Personalized online-apparel company Stitch Fix (NASDAQ: SFIX) impressed investors last week with strong fiscal third-quarter results. Revenue surged 29% year over year, to $408.9 million, soaring past analysts' average forecast for revenue of $394.9 million. Earnings per share of $0.07 were also ahead of a consensus estimate for a loss of $0.03.
As investors digest the quarter's outstanding performance, here's a closer look at some behind-the-scenes developments including advertising, catalysts for revenue per active client, and how management is preparing for potential headwinds from a tariff war. All three of these insights come from Stitch Fix's fiscal third-quarter earnings call.
Stitch Fix bets on brand marketing
Management has been very strategic with its advertising. During the holidays, for instance, Stitch Fix opts to lower ad spend as a percentage of revenue because consumers focus on buying gifts for the holidays. But during the second half of the company's fiscal 2019, Stitch Fix is pushing the accelerator.
Ad spend during fiscal Q3 was $50.4 million, or 12.3% of revenue. This compares to $25.2 million, or 8%, of revenue in the year-ago period. Notably, $16.2 million of this ad spend was related to the company's first-ever brand campaign. Unlike its performance-based ad spend, its brand campaign is more of a long-term investment, management explained during Stitch Fix's earnings call. According to Stitch Fix CEO Katrina Lake:
2 catalysts for revenue per client
Impressively, Stitch Fix saw an acceleration in the growth rate of its revenue per active client. This metric was 8% in fiscal Q3, up from 6.1% in fiscal Q2. During the company's earnings call, Stitch Fix CFO Paul Yee explained that this strong performance is driven by two primary factors:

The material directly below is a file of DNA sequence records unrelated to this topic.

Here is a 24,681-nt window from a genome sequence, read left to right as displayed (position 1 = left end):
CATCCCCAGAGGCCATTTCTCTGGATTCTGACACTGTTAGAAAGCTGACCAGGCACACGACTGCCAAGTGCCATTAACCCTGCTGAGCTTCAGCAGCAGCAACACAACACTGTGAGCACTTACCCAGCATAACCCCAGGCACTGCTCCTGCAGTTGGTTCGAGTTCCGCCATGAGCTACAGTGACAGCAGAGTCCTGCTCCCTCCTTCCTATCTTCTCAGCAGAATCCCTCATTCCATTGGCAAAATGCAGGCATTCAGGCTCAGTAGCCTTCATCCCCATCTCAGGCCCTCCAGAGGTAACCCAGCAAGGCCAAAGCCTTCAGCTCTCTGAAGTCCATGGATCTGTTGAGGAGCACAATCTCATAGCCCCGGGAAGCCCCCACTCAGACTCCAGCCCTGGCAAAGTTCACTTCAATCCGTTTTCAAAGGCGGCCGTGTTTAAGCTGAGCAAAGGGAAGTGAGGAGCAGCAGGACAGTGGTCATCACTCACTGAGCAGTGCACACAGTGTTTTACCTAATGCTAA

Personalization improved thanks to investments in inventory, as well as the success of the company's algorithmic Style Shuffle feature, which helps customers discover items they love by liking and disliking items in an app.
Stitch Fix is prepared for tariffs
Asked whether Stitch Fix factored the impact of tariffs amid the U.S.-China trade war into its guidance, Yee responded affirmatively: "I think the first thing to note on tariffs is all of the tariffs enacted to date have had a very minimal impact to our business. So our guidance does reflect any impact of tariffs in place today."
In addition, Yee said Stitch Fix is prepared to respond to a potentially worsened tariff situation in which the remaining imports from China become subject to tariffs. First, Stitch Fix's strong relationships with suppliers can help mitigate some costs, Yee said. Second, the company is already in the process of diversifying some production away from China. Third, management believes Stitch Fix's "rich data set" on its clients' behaviors can help the company test price sensitivity and consider passing on extra costs to customers through price increases.
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